Imagine that Cathy and Fred are bartering over the price. Fred offers $25 for a sack of potatoes. Before Cathy can agree, Emily offers a sack of potatoes for $24. Fred is not willing to sell at $24, so he drops out. At this point, Dan offers to sell for $12. Emily won't sell for that amount so it looks like the deal might go through. At this point Bob steps in and offers $14. Now we have two people willing to pay $14 for a sack of potatoes (Cathy and Bob), but only one person (Dan) willing to sell for $14. Cathy notices this, and doesn't want to lose a good deal, so she offers Dan $16 for his potatoes. Now Emily also offers to sell for $16, so there are two buyers and two sellers at that price (note that they could have settled on any price between $15 and $20), and the bartering can stop. But what about Fred and Alice? Well, Fred and Alice are not willing to trade with each other since Alice is only willing to pay $10 and Fred will not sell for any amount under $25. Alice can't outbid Cathy or Bob to purchase from Dan so Alice will not be able to get a trade with them. Fred can't underbid Dan or Emily so he will not be able to get a trade with Cathy. In other words, a stable equilibrium has been reached.
A supply and demand graph could also be drawn from this. The demand would be:
- 1 person is willing to pay $30 (Cathy).
- 2 people are willing to pay $20 (Cathy and Bob).
- 3 people are willing to pay $10 (Cathy, Bob, and Alice).
The supply would be:
- 1 person is willing to sell for $5 (Dan).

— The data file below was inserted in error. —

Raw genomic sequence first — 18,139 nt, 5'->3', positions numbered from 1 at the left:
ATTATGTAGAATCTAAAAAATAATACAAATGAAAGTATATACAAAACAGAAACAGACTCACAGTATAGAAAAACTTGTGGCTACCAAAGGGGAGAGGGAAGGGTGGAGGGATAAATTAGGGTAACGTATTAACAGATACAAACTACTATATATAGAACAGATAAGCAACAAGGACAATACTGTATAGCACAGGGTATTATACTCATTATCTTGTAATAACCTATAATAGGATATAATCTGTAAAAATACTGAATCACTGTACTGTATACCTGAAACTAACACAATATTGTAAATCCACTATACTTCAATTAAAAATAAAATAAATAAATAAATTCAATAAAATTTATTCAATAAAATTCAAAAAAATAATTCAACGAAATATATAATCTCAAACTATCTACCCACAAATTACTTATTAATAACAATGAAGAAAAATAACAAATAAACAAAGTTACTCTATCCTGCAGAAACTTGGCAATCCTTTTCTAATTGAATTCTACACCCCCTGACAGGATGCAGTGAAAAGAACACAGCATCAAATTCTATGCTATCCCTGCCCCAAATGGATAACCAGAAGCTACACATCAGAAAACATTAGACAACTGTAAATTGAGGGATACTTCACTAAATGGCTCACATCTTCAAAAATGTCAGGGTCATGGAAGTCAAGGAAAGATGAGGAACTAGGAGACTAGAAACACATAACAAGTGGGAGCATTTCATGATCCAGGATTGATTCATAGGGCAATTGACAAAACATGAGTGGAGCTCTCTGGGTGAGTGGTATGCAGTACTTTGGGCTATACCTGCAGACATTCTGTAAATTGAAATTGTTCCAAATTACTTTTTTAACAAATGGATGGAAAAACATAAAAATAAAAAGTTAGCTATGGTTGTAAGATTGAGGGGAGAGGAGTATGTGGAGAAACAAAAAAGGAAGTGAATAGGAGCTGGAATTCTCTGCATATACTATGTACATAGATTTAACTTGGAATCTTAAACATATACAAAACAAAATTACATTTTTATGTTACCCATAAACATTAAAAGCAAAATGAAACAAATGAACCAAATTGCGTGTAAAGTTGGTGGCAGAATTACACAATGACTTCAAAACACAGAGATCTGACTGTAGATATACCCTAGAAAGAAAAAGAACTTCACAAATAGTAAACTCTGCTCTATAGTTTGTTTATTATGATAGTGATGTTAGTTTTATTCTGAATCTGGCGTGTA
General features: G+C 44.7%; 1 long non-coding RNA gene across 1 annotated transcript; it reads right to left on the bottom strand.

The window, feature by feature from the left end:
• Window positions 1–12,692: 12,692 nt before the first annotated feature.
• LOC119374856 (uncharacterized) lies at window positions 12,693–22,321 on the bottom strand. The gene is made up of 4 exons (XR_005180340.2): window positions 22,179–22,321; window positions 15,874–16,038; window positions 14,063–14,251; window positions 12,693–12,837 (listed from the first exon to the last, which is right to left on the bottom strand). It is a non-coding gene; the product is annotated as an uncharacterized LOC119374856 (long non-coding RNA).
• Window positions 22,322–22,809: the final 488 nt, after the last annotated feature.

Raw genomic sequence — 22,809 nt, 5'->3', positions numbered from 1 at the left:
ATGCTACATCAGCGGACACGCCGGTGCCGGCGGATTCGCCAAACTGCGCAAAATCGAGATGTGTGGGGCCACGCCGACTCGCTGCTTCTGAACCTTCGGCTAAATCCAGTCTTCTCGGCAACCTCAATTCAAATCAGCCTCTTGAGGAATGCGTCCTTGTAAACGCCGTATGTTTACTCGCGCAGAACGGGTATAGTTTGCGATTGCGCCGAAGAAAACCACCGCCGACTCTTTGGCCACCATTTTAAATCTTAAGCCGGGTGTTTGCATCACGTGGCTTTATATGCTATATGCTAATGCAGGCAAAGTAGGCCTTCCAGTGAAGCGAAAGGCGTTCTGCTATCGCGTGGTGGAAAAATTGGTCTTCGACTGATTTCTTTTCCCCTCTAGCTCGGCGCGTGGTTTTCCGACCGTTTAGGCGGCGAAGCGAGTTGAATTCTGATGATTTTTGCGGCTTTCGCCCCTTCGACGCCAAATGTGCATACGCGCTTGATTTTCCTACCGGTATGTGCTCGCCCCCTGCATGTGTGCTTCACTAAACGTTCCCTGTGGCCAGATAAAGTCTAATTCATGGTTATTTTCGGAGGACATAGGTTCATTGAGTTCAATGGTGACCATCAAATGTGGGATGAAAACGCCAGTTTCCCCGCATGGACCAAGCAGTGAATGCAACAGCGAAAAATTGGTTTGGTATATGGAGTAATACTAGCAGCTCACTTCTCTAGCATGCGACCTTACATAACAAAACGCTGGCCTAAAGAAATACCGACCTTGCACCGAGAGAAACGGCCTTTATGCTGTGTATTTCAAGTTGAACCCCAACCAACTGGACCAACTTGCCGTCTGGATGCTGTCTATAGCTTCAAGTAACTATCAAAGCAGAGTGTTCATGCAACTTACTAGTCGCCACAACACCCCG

- 2 people are willing to sell for $15 (Dan and Emily).
- 3 people are willing to sell for $25 (Dan, Emily, and Fred).
Supply and demand match when the quantity traded is two sacks and the price is between $15 and $20. Whether Dan sells to Cathy, and Emily to Bob, or the other way round, and what precisely is the price agreed cannot be determined. This is the only limitation of this simple model. When considering the full assumptions of perfect competition the price would be fully determined since there would be enough participants to determine the price. For example, if the "last trade" was between someone willing to sell at $15.50 and someone willing to pay $15.51, then the price could be determined to the penny. As more participants enter, the more likely there will be a close bracketing of the equilibrium price.
It is important to note that this example violates the assumption of perfect competition in that there are a limited number of market participants. However this simplification shows how the equilibrium price and quantity can be determined in an easily understood situation. The results are similar when unlimited market participants and the other assumptions of perfect competition are considered.